model for the marvellous horse was destroyed. A
few pictures remained, but these had never quite
reached his ideal. The crowd who had once hailed
him as the greatest of all artists, could now only
talk of Michelangelo and the young Raphael.
Michelangelo himself had once scornfully told him
he was a failure and could finish nothing.
He was glad to leave Italy and all its memories
 behind, and he hoped to begin work again in his
quiet little French home. But Death was drawing
near, and before many years had passed he grew too
weak to hold a brush or pencil.
It was in the springtime of the year that the
end came. Francesco had opened the window and
gently lifted the master in his strong young arms,
that he might look once more on the outside world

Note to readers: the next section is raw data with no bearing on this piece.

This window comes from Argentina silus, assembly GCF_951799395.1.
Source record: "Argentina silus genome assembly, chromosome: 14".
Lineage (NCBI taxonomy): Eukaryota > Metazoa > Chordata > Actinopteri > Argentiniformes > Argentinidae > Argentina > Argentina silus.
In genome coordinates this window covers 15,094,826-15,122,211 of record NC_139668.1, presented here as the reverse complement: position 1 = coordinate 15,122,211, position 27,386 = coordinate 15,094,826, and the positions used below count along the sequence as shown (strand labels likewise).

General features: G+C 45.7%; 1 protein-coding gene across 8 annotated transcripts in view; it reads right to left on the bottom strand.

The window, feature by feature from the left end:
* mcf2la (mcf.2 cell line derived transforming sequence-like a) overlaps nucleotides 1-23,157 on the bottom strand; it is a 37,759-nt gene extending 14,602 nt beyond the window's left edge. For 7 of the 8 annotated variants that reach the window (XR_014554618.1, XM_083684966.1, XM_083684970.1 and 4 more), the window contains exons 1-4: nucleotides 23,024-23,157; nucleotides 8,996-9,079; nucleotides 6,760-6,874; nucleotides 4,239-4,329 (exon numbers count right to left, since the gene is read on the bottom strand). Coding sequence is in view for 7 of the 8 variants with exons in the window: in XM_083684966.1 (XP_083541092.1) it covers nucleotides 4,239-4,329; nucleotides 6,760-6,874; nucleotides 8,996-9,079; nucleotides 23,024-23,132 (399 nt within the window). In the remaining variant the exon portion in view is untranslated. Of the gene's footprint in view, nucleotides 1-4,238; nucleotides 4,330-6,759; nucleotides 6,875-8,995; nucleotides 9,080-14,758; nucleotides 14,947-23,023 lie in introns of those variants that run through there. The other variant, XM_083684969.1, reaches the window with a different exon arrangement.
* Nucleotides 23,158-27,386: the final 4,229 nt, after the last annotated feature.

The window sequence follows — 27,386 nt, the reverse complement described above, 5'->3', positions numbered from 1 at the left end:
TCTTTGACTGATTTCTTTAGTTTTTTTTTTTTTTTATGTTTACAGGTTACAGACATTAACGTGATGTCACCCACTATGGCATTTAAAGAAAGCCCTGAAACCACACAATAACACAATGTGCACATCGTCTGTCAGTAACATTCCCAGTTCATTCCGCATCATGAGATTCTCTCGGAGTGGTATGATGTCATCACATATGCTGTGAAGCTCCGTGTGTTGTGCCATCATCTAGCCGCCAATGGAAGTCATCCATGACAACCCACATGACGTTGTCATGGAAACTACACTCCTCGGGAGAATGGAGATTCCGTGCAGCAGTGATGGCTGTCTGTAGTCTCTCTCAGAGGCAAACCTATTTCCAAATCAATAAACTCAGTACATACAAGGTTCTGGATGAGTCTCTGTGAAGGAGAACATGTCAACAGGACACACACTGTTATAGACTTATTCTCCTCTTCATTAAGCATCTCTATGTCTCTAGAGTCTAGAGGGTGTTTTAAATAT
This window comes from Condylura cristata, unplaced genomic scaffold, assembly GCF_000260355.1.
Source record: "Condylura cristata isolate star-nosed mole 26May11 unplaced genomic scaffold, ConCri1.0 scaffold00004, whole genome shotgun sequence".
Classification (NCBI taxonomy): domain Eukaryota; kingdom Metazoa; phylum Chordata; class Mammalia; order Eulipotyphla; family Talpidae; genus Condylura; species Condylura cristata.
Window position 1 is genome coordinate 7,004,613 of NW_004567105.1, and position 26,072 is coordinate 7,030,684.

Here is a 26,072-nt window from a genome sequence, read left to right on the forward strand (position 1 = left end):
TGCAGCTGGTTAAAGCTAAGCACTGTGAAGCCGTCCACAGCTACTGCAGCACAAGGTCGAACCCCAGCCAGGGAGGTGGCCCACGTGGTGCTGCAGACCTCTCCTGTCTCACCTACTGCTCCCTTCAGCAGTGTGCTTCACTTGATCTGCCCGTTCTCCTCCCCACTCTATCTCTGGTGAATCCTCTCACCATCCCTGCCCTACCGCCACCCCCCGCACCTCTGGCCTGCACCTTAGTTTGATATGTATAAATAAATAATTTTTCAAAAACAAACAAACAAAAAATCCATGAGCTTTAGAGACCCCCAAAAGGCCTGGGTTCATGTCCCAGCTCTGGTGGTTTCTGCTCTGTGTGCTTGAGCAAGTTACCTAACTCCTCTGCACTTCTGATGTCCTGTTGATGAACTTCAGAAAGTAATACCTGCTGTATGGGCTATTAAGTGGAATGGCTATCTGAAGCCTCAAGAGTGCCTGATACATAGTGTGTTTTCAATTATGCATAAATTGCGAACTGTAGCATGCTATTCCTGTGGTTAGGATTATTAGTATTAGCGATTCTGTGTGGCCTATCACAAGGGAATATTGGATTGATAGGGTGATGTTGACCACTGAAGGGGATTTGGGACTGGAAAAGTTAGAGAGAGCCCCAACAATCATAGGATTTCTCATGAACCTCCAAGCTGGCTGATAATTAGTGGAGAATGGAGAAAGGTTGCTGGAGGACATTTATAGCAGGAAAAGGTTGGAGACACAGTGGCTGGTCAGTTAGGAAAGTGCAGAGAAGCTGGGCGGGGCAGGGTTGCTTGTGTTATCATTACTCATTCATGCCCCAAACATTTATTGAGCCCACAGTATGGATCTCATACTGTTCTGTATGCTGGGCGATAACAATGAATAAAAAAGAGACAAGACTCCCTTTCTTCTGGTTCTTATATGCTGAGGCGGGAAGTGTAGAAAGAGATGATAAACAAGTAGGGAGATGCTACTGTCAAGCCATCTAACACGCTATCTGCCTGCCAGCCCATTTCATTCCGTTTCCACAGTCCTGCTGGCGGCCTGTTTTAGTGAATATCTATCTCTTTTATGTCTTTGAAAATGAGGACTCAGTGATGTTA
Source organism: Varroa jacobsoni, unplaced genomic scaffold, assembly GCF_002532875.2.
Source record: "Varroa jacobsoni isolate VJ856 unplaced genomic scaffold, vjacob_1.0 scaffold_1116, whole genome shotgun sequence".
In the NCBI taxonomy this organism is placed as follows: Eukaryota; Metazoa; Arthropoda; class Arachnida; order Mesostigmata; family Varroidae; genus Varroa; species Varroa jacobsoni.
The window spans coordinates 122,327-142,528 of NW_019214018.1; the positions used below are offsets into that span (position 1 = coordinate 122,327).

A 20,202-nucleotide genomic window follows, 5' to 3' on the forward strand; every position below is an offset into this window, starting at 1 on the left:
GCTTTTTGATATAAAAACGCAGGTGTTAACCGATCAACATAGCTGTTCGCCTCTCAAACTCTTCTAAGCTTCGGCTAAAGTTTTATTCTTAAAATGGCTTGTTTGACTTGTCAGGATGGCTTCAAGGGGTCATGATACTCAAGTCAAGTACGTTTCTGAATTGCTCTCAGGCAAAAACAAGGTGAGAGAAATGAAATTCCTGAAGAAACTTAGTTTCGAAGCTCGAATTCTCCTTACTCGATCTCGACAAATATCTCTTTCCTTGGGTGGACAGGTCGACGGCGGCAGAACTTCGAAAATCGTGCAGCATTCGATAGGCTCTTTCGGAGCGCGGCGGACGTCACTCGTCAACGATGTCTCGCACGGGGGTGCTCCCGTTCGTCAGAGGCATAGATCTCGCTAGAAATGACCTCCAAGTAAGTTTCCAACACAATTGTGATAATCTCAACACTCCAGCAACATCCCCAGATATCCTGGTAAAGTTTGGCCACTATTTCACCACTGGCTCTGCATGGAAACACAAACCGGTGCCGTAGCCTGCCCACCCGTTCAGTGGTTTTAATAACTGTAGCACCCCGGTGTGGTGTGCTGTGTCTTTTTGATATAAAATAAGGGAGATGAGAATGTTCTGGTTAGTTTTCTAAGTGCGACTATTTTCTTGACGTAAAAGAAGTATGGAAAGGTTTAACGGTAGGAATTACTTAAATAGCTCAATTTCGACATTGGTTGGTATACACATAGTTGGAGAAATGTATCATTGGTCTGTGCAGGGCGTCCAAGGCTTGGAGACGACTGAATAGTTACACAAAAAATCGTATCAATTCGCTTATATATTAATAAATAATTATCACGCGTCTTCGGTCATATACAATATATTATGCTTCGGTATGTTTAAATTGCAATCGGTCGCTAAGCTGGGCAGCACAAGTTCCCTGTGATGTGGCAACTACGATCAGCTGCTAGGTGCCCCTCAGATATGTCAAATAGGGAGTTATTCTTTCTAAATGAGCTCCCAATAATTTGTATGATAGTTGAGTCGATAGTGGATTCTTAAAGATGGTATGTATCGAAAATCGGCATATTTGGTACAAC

which he loved so dearly. The trees were putting
on their dainty dress of tender green, white clouds
swept across the blue sky, and April sunshine
flooded the room.
As he looked out, the master's tired eyes woke
'Look!' he cried, 'the swallows have come
back! Oh that they would lend me their wings
that I might fly away and be at rest!'
The swallows darted and circled about in the
clear spring air, busy with their building plans, but
Francesco thought he heard the rustle of other
wings, as the master's soul, freed from the tired
body, was at last borne upwards higher than any
earthly wings could soar.